Parenting a tween, teenager or older? Having a talk about cyber security should be near the top of your to-do list. The old advice of keeping the family computer in the living room to monitor your kids’ internet activity is pointless in the age of everywhere-you-go mobile devices.
Here are some do’s and don’ts to keep your child safe and help them make good digital decisions down the road. The lessons you impart now can protect your child against a host of threats, both now and in the future.
Here are some do's and don'ts to follow:
- Do monitor the privacy settings – Whether it’s social media, app permissions, or installed settings like GPS location, walk your child through the process of safeguarding their privacy. It’s not enough to setup the device, you should also demonstrate how those settings are adjusted and talk about why.
- Do demonstrate safe Wi-Fi connection – Did you know that turning off your mobile device’s Wi-Fi setting will save the battery? There are good reasons to turn off the Wi-Fi when it’s not needed, including avoiding possibly dangerous public Wi-Fi connections. Talk to your young users about how to secure their devices and keep hackers out.
- Do talk about social media – A lot of the fun in having a mobile device is to stay connected to friends, but there’s nothing fun about having someone target your child via various social media platforms. Help your child understand how to secure their posts, why they should avoid friend requests from people they don’t know, and more.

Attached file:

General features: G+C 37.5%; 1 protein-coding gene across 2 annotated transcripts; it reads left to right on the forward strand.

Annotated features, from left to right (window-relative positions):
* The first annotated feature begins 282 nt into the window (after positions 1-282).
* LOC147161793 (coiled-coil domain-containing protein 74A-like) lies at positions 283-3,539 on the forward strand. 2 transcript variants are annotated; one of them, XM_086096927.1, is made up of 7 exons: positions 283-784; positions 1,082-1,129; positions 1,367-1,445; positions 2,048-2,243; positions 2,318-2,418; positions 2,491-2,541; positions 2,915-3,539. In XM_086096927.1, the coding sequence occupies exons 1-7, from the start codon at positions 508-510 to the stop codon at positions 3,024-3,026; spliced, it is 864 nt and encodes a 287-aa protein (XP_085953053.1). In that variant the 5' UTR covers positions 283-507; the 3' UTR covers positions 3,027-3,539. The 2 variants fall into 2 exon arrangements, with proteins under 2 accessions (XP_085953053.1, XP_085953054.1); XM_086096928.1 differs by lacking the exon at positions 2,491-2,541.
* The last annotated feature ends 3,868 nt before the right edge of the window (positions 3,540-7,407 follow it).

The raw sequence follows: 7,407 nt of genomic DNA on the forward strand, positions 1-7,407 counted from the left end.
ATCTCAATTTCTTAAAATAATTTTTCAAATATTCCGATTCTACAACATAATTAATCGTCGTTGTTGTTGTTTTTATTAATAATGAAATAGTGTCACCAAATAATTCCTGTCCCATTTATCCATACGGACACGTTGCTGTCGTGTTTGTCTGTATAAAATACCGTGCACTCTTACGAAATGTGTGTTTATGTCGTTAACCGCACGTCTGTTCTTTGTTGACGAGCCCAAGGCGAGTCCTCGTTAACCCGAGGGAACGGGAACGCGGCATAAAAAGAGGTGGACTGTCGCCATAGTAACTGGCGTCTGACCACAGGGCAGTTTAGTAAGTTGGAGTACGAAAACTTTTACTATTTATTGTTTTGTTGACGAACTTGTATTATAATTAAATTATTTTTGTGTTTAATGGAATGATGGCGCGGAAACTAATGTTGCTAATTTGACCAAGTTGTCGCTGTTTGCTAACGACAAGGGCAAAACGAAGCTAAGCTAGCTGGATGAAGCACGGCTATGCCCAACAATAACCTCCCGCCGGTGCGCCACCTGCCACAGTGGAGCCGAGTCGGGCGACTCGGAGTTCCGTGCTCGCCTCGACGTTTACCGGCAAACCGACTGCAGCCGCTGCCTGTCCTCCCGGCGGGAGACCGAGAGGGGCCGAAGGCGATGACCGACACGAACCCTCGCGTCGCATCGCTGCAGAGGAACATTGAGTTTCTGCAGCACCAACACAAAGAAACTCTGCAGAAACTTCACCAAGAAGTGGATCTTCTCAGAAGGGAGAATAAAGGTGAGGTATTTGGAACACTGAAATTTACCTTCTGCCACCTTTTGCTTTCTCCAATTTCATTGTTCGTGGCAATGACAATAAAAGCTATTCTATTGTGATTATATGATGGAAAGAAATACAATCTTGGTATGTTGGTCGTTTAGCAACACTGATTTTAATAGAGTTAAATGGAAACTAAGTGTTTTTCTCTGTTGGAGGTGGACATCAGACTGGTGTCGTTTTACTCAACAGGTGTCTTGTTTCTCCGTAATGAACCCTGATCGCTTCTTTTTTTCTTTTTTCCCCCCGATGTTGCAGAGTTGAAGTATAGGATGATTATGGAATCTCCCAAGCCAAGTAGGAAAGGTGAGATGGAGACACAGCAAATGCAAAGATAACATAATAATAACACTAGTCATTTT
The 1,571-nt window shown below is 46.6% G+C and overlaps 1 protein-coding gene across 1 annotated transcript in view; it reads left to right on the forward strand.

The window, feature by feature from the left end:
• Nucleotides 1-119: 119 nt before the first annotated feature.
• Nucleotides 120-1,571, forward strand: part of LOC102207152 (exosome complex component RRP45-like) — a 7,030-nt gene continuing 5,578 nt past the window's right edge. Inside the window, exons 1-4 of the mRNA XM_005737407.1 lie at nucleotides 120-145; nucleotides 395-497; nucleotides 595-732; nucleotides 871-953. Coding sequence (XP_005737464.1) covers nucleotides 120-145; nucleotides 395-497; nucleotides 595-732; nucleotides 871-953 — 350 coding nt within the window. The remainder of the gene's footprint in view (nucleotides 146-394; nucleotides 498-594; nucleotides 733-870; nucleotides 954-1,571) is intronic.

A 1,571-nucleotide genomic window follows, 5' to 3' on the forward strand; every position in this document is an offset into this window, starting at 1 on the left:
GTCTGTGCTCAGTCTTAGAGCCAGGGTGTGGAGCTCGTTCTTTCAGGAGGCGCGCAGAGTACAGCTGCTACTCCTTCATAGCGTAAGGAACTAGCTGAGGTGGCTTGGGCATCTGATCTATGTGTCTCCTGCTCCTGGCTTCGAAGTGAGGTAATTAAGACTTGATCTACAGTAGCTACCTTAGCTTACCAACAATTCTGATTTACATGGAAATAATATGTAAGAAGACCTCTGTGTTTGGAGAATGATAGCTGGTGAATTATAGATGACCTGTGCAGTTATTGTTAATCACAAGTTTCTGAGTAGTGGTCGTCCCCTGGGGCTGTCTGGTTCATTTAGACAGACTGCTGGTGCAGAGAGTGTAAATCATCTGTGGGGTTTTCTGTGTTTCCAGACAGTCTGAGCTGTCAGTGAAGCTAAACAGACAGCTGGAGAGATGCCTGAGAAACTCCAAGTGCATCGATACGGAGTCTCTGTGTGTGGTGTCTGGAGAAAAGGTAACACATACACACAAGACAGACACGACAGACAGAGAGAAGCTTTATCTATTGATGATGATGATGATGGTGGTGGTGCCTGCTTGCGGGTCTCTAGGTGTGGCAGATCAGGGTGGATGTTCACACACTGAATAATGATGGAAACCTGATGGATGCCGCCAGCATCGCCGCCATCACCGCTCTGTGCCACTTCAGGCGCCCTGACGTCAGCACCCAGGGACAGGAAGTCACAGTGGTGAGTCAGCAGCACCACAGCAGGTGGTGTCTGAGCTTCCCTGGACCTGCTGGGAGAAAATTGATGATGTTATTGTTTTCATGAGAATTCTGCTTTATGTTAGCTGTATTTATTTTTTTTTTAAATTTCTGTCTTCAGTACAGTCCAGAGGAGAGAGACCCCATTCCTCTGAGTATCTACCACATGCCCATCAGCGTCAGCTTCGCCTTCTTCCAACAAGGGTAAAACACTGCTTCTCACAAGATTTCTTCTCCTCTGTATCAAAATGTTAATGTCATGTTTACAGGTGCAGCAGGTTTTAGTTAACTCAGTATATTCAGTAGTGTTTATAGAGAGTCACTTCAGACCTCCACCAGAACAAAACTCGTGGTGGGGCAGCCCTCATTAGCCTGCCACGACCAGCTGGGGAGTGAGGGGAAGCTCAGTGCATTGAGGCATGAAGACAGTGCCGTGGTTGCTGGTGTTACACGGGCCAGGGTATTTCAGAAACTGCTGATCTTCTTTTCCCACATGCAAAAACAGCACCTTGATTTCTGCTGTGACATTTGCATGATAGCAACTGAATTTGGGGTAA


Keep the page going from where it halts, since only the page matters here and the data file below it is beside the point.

- Do set standards for responsible texting – It’s not enough to tell your child not to text and drive (and you should be setting the example, too). You need to make sure they understand the dangers of “sexting,” even from an early age. They also must know that there’s nothing they can do with their mobile device that you cannot help them undo, no matter how bad they think it is.
- Don’t make the mistake of thinking your child is too young for physical dangers - Online predators have sought out very young children via different apps and platforms, and even middle schoolers are reporting issues with sexting and sextortion.
- Don’t wait to talk about identity theft – It’s never too early to worry about identity theft, and your child’s internet activity could play a role in this crime. Don’t wait to talk to them until they reach adulthood, only to find that their identities were stolen years ago.
- Don’t think cyberbullying only happens to other people – The dangers of cyberbullying are too great to ignore, and parents are right to fear the potential outcome of their child being victimized. But one conversation that often gets overlooked is what to do if your child is the cyberbully. Talk to your kids about this kind of behavior, and explain your rules for internet use. Make sure they know the legal ramifications of bullying, too.
Now that you know the do’s and don’ts, it’s time to have this conversation with your children if you haven’t already. And, if you want more on this topic, Good Digital Parenting and StaySafeOnline.org are two great resources to check out.
Eva Velasquez is president and CEO of the Identity Theft Resource Center, sponsored by CyberScout.